Maine lobster, in a tortilla nest, with a red chile cream sauce

Maine lobster, in a tortilla nest, with a red chile cream sauce


Ten years ago, I had a client in Phoenix, Arizona. About a week a month, I'd shuttle out to the desert from Atlanta, do some biz, see some sights, and eat some food. I was really starting my foodie-ness about then, and at one restaurant, I was stunned to taste the best Hawaiian ahi tuna I'd ever had in my life. In Phoenix. More than 5000 miles away from the seas where that fish was caught. I'm a fan of cooking local; supporting local farms or fishermen or using local ingredients. I think it's a good thing to do for cuisine, a good thing for the environment, a good thing for local economies.

However, one of my culinary quirks is taking an established cuisine or technique, then throwing in something from halfway around the world. I think part of this comes from that time in Phoenix, where I could nibble on fresh tuna when it was still 105 degrees outside at 8pm. The world still has a lot of problems, but I think there are times where the internet and FedEx have brought ideas and physical chunks of the planet to places which may not have otherwise experienced them. And that can be a good thing.

All of this philosophy is too lofty for last night's meal, though. I wanted to go a little crazy and throw together far-flung techniques and food, and jam them into one dish with, I hope, a little elegance and extravagance.

So, I made pan-roasted Maine lobster, put it in a corn tortilla nest, covered it with a French-influenced sauce Supreme/Mornay, with plenty of New Mexican Red Chile. And we ate it here -- Spring in Florida.

My local fish suppliers had live Maines on sale, so I picked up a couple.

I started, actually, with the tortilla nest as it could sit around off to the side. I cut corn tortillas into strips, arranged them in a strainer into a rough nest, put another strainer on top, then deep-fried them. A little kosher salt when they're just out of the oil, and they're ready.

My sister-in-law is from Albuquerque. Last time her parents came out to visit, they brought bags of New Mexico red chile pods, and my sister-in-law happily donated one to my pantry. I cut off the stem ends, seed them, throw them in boiling water, turn off the heat, and let them soak for five or ten minutes. Then, I process them with some of the chile water, and strain through into a bowl to get rid of the stray seeds and skin flakes that didn't get processed.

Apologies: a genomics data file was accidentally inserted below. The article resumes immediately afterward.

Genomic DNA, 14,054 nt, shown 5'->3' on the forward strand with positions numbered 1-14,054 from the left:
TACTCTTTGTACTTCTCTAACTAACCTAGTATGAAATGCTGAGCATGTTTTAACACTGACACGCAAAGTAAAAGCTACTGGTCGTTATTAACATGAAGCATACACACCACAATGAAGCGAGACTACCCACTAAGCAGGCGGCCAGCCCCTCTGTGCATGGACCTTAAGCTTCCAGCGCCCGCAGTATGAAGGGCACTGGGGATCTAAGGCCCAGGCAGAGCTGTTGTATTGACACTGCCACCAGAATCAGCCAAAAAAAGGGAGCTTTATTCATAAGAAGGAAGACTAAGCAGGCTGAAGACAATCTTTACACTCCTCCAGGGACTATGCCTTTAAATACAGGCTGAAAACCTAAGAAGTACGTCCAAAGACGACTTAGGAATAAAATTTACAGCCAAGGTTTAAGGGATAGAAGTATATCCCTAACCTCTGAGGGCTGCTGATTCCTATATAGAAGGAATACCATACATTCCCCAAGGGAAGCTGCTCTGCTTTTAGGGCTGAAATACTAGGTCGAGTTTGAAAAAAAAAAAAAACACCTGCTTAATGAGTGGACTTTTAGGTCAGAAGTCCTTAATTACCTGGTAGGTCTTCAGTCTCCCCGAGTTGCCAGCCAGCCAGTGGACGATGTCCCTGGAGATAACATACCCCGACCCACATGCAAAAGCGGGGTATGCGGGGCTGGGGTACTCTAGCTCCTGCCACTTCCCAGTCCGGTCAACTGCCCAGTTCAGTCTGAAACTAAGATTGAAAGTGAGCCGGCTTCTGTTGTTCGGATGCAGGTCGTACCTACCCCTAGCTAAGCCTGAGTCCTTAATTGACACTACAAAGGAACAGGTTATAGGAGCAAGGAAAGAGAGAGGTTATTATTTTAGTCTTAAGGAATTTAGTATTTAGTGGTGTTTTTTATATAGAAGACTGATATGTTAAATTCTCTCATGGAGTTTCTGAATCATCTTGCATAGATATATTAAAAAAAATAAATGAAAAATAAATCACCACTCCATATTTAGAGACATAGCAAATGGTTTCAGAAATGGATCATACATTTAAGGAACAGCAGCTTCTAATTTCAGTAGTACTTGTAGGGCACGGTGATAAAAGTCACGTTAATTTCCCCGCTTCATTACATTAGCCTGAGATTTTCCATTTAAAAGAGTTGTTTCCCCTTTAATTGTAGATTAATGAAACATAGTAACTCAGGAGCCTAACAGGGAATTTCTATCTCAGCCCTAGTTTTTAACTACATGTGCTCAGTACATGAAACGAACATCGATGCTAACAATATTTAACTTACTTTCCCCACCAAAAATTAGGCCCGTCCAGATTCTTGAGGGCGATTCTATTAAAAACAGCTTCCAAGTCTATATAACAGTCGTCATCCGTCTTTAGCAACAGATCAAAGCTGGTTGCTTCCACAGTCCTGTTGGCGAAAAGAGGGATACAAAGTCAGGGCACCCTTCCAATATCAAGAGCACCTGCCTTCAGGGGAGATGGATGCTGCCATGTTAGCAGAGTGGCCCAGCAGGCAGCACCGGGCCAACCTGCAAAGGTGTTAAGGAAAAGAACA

Mmmm. Red chile.

For the sauce, I'm wanted to screw around with mother-sauce derivatives. I start with what is basically a velouté -- shallots, chicken stock, and roux.

Then, I add in some heavy cream, which sorta takes the sauce from a velouté to a sauce supreme.

Add the red chile, and some white wine.

Later, I'm going to add cheese, which would turn a béchamel to a Mornay, except I'm using a half-assed sauce supreme instead. I could almost call it a sauce Mornay aurore, but I'm using chiles instead of tomatoes, there's that chicken stock and wine in there, and anyway, long before this point Escoffier would have thrown up his hands at me and gone off muttering.

It's time:

I only need the tail and claws -- the bodies I want to freeze for stock-making later. Rather than just pull them apart alive, I kill them with the traditional knife method: Behind the eyes, and rocking forward out the front of the head.

Coup de grâce!

Boil in salted water, 3-4 minutes for the tails, 3-4 more for the claws

Ice water bath, and then the meat gets pulled from the shells and roughly chopped

A minced clove of garlic in a couple tablespoons of butter, and the meat gets pan-roasted

Some lime and cheddar in the sauce, which has been simmering into loveliness this whole time

Plating: Tortilla nest, with lobster meat in and spilling out, with the chile cream sauce spooned over the whole decadent meal

Very tasty!

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